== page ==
Thursday 27 April 2017

The EU has lost its way - we should leave now and join our economic forces with Britain

Taoiseach Enda Kenny greets European Commission President Jean-Claude Juncker (centre) after signing the Rome declaration at an EU summit meeting. Photo: AP
Taoiseach Enda Kenny greets European Commission President Jean-Claude Juncker (centre) after signing the Rome declaration at an EU summit meeting. Photo: AP

Ray Kinsella

The 60th anniversary of the Treaty of Rome coincided with the UK invoking Article 50 of that same Treaty to exit Europe.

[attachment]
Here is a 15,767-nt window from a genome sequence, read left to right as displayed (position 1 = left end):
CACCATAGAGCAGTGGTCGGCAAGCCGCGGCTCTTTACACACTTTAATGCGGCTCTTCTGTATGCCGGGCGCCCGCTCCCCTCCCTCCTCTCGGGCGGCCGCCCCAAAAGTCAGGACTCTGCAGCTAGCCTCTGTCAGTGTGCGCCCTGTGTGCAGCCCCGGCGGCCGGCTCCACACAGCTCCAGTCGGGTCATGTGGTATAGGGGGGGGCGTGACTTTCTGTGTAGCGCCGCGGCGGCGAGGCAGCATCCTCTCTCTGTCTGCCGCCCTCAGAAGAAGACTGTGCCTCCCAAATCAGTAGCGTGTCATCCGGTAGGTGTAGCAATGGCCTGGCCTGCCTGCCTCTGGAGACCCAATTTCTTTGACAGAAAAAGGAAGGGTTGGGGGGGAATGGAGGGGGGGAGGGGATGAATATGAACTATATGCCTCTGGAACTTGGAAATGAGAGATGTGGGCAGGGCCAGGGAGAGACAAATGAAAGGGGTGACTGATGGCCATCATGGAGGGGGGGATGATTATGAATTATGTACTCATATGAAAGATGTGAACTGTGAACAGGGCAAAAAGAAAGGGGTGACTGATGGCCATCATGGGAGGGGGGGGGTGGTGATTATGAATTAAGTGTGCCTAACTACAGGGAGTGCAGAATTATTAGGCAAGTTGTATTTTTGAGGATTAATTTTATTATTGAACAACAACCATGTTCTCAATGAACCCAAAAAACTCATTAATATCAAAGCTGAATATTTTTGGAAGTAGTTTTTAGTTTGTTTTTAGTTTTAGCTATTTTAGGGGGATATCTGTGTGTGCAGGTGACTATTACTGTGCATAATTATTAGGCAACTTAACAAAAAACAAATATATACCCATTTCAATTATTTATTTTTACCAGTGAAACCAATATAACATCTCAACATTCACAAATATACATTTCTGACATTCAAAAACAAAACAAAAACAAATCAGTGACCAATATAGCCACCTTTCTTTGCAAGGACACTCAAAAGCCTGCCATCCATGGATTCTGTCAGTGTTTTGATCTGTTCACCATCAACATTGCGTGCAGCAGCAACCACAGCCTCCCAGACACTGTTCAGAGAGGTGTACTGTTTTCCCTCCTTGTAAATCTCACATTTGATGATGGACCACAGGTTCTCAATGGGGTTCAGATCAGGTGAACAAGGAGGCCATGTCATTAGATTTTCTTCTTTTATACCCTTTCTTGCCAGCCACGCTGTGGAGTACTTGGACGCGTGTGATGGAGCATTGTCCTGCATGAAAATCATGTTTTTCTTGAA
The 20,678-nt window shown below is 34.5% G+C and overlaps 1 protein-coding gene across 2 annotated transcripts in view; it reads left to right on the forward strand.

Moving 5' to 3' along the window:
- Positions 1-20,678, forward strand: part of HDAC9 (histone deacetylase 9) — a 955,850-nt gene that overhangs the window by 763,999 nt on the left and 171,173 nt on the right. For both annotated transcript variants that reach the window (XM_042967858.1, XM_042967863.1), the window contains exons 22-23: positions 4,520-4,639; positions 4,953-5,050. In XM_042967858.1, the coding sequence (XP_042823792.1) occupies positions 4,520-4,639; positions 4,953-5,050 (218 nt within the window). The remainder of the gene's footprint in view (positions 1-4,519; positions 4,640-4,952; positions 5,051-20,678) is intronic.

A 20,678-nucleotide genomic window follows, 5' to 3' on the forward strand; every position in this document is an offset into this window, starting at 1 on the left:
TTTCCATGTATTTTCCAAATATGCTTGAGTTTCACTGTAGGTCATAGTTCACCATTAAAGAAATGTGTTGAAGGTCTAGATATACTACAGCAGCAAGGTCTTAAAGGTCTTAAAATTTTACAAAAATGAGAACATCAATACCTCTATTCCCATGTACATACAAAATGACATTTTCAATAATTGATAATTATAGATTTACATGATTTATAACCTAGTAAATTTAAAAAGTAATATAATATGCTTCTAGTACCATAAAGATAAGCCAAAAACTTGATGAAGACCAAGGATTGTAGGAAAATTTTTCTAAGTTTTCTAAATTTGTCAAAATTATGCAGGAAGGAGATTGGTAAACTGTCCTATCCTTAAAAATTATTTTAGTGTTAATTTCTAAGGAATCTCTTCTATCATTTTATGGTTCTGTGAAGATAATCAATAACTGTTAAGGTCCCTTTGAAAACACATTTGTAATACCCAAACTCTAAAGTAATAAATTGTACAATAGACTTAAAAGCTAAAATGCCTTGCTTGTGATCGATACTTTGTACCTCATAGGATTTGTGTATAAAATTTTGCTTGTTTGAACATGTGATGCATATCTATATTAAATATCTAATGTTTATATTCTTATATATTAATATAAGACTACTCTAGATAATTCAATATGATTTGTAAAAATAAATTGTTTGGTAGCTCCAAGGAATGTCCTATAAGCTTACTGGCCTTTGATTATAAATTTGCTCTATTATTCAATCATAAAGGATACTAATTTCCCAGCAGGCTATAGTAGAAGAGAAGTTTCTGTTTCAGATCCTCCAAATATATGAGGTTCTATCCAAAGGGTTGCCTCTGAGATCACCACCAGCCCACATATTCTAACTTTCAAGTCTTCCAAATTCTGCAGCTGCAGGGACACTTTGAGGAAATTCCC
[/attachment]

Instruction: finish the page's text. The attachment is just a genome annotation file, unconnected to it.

In fact, what will unfold over the next three to five years is less about the UK exiting Europe than it is about leaving what Europe has now become. This speaks powerfully to Ireland's own experience of the 'new' Europe during the financial crisis and to our now marginal status.

Behind the proclamations of "solidarity" by the dominant European elite in recent weeks is the reality of a supranational entity that is fragmented three ways: the prosperous and powerful 'core', configured around Germany; the indebted and vulnerable peripheral economies regarded at times with contempt by the centre; and, thirdly, the eastern bloc that is fixated on phantom-fears, fostered by ludicrous Nato propaganda, of imminent Russian 'aggression'.

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